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CNers have asked about a donation box for Cloudy Nights over the years, so here you go. Donation is not required by any means, so please enjoy your stay.
Night Flight - Airplane Astronomy
By Eric Adams (TravelAstro@cs.com.)
Perhaps the ultimate form of traveling astronomy is astronomy while traveling-literally. I once spent about one hour and 300 miles exploring Jupiter and Saturn from a Boeing 777 flying across the Midwest. I was armed only with a pair of compact 10x28 binoculars and a little airline-provided blanket to drape over my head and block out stray light, but the views I had were surprisingly satisfying. I could see the Jovian moons very well, and get hints of Saturn's rings. I could also patrol random star fields and identify which constellations I was looking at, or just enjoy the view without the binoculars.
Indeed, when you think about it, airplane astronomy has numerous interesting advantages, foremost among them altitude. Cruising at 30,000 feet puts you higher than the highest observatory in the world. Only the Hubble Space Telescope contends with less atmospheric turbulence. Another advantage is the absence of light pollution. Though you can see urban centers below you, their impact is minimal and, at 500 miles per hour, you tend to get past them fairly quickly. All of this allows for some rather dark, star-rich views from a warm, cozy cabin.
So how do you make the most of your time cruising the upper atmosphere? Here are a few pointers:
- Seat selection. Obviously, you want a window seat. Select the side based on what direction you're flying so you can get the view you want. If, for example, you're heading from New York to Miami on a December evening, pick the left side of the cabin (A seats) to see Jupiter and Saturn rise in the east. And try to sit in front of the wing or on top of it, to block light from below. If you're behind the wing, you might see too much of the flashing red light mounted on the wingtip. Finally, try to get a seat that has the window positioned just a bit toward the back of the seat, so you can recline a little bit and be well-centered. You can't make that call until you get on the plane, obviously, but if your flight is less than full you might be able to move.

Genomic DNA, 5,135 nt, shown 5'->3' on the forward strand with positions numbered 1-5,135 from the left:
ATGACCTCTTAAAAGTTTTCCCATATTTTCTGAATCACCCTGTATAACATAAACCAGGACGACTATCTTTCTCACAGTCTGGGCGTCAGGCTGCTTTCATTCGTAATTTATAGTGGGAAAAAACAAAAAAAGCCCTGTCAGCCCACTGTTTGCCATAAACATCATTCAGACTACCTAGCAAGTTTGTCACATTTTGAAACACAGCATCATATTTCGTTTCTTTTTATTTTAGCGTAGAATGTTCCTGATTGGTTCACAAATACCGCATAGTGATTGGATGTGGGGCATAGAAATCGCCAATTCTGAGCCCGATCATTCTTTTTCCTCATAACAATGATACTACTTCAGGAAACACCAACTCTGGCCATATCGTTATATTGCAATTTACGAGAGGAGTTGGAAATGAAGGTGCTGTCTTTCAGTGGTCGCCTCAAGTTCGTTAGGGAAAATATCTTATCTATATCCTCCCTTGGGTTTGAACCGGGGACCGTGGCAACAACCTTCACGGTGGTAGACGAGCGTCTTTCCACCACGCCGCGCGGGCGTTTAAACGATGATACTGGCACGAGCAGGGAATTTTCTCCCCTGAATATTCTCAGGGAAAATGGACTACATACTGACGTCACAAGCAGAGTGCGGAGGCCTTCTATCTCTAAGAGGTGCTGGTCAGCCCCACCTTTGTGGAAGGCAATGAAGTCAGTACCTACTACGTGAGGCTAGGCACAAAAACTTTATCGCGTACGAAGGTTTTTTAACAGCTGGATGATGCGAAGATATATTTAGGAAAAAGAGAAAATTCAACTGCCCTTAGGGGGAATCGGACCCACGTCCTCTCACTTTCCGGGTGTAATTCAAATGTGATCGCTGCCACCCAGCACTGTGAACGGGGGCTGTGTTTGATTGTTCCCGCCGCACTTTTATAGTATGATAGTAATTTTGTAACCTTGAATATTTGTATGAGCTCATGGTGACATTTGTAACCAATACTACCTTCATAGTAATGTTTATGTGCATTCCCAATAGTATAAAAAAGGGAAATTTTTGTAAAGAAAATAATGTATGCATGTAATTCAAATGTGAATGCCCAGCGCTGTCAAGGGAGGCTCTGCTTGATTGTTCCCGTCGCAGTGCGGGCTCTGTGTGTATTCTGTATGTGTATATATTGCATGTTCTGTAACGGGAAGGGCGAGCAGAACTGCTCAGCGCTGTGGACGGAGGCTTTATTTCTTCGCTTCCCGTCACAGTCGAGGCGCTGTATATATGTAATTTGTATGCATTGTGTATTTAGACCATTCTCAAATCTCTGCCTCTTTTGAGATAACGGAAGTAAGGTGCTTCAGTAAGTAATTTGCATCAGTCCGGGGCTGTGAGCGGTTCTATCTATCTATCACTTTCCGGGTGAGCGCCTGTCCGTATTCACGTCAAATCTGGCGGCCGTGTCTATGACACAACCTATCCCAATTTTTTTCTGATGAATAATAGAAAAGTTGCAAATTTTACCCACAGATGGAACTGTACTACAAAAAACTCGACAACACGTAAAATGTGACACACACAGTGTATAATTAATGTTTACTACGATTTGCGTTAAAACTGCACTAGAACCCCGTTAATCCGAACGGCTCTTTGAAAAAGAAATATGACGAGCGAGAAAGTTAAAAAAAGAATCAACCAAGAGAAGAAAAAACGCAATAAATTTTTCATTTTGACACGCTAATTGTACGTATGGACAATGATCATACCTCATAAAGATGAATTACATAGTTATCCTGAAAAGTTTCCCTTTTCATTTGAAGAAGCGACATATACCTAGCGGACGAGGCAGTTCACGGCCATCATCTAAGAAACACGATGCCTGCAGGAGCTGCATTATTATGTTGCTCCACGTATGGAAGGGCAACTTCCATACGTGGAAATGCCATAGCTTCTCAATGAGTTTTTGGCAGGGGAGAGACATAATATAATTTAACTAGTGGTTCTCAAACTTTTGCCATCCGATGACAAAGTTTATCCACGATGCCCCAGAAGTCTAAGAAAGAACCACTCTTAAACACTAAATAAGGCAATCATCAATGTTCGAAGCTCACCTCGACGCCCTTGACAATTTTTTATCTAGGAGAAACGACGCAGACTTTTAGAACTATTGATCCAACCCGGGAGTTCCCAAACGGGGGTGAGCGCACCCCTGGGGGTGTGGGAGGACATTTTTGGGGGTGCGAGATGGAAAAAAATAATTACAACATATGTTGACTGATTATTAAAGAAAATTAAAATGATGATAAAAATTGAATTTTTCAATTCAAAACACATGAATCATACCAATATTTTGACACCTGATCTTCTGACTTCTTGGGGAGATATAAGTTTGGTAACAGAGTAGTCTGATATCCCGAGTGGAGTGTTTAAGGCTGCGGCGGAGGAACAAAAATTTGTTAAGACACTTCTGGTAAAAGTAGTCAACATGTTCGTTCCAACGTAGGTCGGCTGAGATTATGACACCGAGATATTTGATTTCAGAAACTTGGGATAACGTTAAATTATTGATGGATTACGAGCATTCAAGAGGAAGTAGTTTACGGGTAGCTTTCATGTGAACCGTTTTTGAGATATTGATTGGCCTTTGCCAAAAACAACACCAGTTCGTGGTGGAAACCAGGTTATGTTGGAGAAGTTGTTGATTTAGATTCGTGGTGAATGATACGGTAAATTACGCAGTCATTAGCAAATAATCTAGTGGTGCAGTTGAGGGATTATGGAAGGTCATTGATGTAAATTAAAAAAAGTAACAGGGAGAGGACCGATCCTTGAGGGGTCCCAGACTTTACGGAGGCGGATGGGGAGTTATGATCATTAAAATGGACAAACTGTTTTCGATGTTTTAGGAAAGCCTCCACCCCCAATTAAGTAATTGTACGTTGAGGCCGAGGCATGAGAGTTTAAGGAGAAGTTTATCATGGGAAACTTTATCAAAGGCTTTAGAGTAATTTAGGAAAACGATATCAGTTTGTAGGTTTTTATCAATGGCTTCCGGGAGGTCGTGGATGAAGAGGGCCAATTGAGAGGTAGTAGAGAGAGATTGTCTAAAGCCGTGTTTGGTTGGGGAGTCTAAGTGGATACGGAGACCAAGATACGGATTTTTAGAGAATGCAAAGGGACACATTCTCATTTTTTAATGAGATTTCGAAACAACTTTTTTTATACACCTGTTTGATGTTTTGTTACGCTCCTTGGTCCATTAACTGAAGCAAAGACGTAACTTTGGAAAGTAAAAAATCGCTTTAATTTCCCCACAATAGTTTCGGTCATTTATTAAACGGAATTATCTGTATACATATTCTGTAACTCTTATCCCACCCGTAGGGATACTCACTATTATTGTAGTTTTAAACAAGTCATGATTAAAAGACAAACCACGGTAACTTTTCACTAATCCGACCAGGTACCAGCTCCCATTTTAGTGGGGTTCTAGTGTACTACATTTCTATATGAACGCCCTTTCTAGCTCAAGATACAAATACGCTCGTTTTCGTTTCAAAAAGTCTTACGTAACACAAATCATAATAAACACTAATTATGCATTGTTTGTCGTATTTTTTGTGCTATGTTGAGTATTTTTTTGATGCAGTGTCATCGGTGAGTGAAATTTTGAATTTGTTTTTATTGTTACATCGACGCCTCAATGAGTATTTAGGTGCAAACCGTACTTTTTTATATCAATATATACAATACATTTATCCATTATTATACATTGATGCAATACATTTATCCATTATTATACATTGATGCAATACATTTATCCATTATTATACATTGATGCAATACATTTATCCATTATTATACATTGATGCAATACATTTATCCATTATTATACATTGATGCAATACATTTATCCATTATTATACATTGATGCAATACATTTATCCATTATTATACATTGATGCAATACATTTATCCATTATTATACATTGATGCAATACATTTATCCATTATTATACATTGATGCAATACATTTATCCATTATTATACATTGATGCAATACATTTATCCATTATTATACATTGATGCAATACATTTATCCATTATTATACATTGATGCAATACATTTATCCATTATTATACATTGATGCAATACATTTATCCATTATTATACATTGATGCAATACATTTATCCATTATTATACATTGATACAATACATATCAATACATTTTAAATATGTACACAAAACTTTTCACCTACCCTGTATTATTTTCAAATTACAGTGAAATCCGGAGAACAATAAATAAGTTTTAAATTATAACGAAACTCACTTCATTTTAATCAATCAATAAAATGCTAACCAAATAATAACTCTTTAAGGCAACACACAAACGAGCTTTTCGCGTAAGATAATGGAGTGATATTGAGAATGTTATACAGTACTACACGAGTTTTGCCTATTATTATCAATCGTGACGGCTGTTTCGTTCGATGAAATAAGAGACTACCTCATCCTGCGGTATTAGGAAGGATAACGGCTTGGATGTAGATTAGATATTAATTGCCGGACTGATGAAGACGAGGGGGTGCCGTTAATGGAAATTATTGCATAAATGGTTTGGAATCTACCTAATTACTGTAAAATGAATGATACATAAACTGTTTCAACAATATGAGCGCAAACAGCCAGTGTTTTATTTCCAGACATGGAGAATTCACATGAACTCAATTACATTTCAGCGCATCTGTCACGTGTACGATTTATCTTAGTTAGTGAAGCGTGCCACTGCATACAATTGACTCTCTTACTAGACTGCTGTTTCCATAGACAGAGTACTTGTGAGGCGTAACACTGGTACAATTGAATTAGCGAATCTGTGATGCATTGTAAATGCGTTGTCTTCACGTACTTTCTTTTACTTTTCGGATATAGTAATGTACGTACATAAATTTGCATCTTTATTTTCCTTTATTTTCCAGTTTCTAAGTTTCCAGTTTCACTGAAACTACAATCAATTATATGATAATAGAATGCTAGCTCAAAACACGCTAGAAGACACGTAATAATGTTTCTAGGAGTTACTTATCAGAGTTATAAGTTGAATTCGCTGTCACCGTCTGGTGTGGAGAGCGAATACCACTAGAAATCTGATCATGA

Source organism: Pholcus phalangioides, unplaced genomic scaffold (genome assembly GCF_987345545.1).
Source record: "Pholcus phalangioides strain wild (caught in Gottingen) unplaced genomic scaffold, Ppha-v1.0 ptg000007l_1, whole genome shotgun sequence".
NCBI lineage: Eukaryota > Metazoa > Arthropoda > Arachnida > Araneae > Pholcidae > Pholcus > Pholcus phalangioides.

- Airplane selection. You probably aren't going to go out of your way to choose a flight with a specific kind of airplane just on the off chance that you might be able to do some observing on the flight, but people have done crazier things. Right now, the best airplane from which to observe the night sky is the Boeing 777, which boasts the largest windows ever uilt into a commercial jet. And because they're new airplanes, they'll likely have fewer scratches than, say, a 737. Some of those windows have been sandblasted for years.
- Viewing aids. Small binoculars are about your only option on aircraft. I once toyed with the idea of taking my 80mm scope out of my carry-on, but shelved it right away as not only impractical but also sort of silly looking. I do have my dignity.
- Comfort. Again, go for big windows and a reclining seat. Otherwise, you'll have to be creative about contorting your neck and back to get a good view. Don't stay too long in one position if it's uncomfortable. You'll only end up very sore. If you have a row to yourself, use it to stretch out a little bit. And use the blankets they give you to cover your head and keep out the cabin lights.
- Be alert for the flight attendants so you don't miss your mini pretzels and half-Cokes.
That should get you started. Of course, you won't be able to do any comet hunting or variable-star observations, but you will get a free (sort of) fix of the night sky from a unique vantage point. If nothing else, it'll make tedious night-time flights pass all the faster.